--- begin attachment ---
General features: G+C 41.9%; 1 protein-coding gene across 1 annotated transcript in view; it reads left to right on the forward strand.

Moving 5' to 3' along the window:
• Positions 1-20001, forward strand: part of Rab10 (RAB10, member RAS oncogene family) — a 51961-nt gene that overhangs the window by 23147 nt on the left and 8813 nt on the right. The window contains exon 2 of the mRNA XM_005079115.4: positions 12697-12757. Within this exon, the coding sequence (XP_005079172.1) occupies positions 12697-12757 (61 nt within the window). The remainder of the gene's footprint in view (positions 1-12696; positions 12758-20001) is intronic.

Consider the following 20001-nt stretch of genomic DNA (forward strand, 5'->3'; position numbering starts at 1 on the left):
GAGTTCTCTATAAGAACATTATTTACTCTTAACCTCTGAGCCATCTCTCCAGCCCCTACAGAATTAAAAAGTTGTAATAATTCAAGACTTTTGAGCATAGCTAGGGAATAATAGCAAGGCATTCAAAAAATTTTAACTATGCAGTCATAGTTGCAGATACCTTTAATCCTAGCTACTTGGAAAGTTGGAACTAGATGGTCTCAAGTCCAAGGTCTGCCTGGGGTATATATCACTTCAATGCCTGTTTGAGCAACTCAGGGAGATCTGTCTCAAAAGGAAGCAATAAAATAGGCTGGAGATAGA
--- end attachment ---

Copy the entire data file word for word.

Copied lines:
General features: G+C 41.9%; 1 protein-coding gene across 1 annotated transcript in view; it reads left to right on the forward strand.

Moving 5' to 3' along the window:
• Positions 1-20001, forward strand: part of Rab10 (RAB10, member RAS oncogene family) — a 51961-nt gene that overhangs the window by 23147 nt on the left and 8813 nt on the right. The window contains exon 2 of the mRNA XM_005079115.4: positions 12697-12757. Within this exon, the coding sequence (XP_005079172.1) occupies positions 12697-12757 (61 nt within the window). The remainder of the gene's footprint in view (positions 1-12696; positions 12758-20001) is intronic.

Consider the following 20001-nt stretch of genomic DNA (forward strand, 5'->3'; position numbering starts at 1 on the left):
GAGTTCTCTATAAGAACATTATTTACTCTTAACCTCTGAGCCATCTCTCCAGCCCCTACAGAATTAAAAAGTTGTAATAATTCAAGACTTTTGAGCATAGCTAGGGAATAATAGCAAGGCATTCAAAAAATTTTAACTATGCAGTCATAGTTGCAGATACCTTTAATCCTAGCTACTTGGAAAGTTGGAACTAGATGGTCTCAAGTCCAAGGTCTGCCTGGGGTATATATCACTTCAATGCCTGTTTGAGCAACTCAGGGAGATCTGTCTCAAAAGGAAGCAATAAAATAGGCTGGAGATAGA